Table 1: Organisms influencing on
Neurotransmitter activity.
It has been the understanding from different studies that Neurotransmitters production can be influenced by microbes. Some examples are shown in Table 1. In a study by Bravo etal, it had shown that L. rhamnosus (JB-1) induced region-dependent alterations in GABAB1b mRNA in the brain in a mouse model. In another study by Tillisch et al,  fermented milk product probiotic (FMPP) was administered for 4 weeks to healthy women. The study found alterations in intrinsic activity of resting brain indicated that ingestion of FMPP was associated with changes in midbrain connectivity. Such studies stands as a proof that indeed administering the right microbe can contribute in treating Brain health. 

Table 2: Psychobiotic studies. Source
Now that I have made a clear argument that microbial influence on brain chemistry is indeed a reality as I have previously argued I want to introduce the concept of Psyhchobiotics. Psychobiotic is defined as a cocktail of live organism that, when ingested in adequate amounts, produces a health benefit in patients suffering from psychiatric illness. Studies from like that mentioned above and many other indicate that psychobiotic can be the future of psychiatric treatment. We are yet to find the right combination of organisms. As shown in Table 2 which summarizes published Psychobiotic studies several possibilities and leads are already proposed.

There are several explanations of how a microbiome can connect with the neural system and influence the behavior. This includes communication through gut-brain axis, production of metabolites or chemicals that influence Neurotransmitters or modulate receptor activity etc. Now a new study has proposed a totally new concept- influencing through immune cells. The study proposes a specific subset of immune cells- Ly6Chi Monocytes can function as a possible mediator between gut, immune cells and neurons. The researchers here studied Antibiotic treated adult C57BL/6 mice to investigate the impact of gut flora dysbiosis on hippocampal neurogenesis.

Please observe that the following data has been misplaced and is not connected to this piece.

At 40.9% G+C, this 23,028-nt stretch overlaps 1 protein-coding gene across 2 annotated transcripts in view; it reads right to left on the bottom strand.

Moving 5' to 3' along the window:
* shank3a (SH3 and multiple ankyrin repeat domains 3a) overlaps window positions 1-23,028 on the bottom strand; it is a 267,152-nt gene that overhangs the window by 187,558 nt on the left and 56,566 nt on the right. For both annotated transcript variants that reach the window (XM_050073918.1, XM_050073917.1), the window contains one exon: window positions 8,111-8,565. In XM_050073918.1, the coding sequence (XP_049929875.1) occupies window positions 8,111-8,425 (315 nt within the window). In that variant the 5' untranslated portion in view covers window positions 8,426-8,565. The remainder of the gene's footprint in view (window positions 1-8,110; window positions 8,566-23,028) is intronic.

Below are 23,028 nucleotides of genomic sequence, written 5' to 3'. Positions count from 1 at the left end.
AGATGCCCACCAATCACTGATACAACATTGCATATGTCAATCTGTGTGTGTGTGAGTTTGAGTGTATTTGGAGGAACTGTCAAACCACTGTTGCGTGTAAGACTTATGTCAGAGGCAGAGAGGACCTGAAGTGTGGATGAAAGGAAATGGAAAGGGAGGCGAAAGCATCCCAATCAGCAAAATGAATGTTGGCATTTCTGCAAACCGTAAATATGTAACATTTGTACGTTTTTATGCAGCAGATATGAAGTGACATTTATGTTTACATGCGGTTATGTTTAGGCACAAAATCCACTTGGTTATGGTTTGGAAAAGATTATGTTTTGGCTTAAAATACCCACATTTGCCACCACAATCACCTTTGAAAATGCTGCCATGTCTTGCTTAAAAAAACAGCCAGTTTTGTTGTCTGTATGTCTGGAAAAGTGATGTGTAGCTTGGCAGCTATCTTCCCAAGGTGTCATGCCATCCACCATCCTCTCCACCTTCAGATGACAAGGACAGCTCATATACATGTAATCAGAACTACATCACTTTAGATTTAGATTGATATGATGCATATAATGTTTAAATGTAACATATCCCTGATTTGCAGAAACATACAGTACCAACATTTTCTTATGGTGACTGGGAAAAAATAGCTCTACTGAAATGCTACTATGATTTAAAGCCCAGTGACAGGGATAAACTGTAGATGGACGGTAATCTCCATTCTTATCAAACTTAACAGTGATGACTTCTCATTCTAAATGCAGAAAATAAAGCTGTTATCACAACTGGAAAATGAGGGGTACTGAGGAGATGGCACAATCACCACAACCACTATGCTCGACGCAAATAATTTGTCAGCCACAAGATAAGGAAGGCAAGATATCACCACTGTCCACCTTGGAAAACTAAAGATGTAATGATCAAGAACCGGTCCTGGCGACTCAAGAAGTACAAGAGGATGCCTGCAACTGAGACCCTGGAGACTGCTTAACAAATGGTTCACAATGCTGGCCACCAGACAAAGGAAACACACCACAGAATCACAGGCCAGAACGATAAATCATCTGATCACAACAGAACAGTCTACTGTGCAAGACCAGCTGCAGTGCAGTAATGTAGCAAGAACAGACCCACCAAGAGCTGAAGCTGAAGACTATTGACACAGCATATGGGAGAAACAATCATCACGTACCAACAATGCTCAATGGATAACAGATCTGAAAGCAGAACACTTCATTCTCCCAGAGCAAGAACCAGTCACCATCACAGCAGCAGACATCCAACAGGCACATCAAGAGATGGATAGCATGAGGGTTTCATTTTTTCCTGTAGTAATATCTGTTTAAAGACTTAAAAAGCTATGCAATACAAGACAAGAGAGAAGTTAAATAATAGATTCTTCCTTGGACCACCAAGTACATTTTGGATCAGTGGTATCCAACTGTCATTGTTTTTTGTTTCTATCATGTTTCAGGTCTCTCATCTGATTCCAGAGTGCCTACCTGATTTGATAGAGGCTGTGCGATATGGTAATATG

Fig 3: Classification of Monocytes.
Before I get into the details, let us first clarify what is Ly6Chi Monocyte.  As everyone knows, monocytes are large phagocytic white blood cell with a simple oval nucleus and clear, greyish cytoplasm. They can further differentiate into macrophages or dendritic cells. Each of these cells can be identified using flow cytometry analysis. Traditionally monocytes are classified into 3 types. See Fig 3 for details. Each type is further sub typable based on the markers displayed on the cell. I mean to emphasise that monocytes are not a homogenous population. The circulating monocyte population is divisible into Ly6c positive monocytes and Ly6c negative monocytes. Both types express CD115 and CD11b. In a flow cytometry run, we can identify two populations of blood monocytes: Ly6c+ monocytes (CD11b+ CD115+ Ly6Chi) and Ly6c− monocytes (CD11b+ CD115+ Ly6c−). Neutrophils also express Ly6C but can be distinguished since monocytes express higher levels of Ly6c than neutrophils. That's why Ly6Chi is an important feature here. Interestingly, Ly6c+ monocytes are precursors of Ly6c− monocytes. By the way, Ly6C stands for lymphocyte antigen 6 complex.  Macrophage and dendritic cell precursors in the bone marrow give rise to Ly6Chi monocytes, which serves as an intermediate for Ly6Clow monocyte generation. Here the superscript hi or low stands for expression of the marker Ly6C. Ly6Chi monocytes exit the bone marrow in a CC-chemokine receptor 2 (CCR2)-dependent manner and are recruited to inflamed tissues. So functionally, Ly6Chi monocytes are inflammatory monocytes selectively traffic to the sites of inflammation.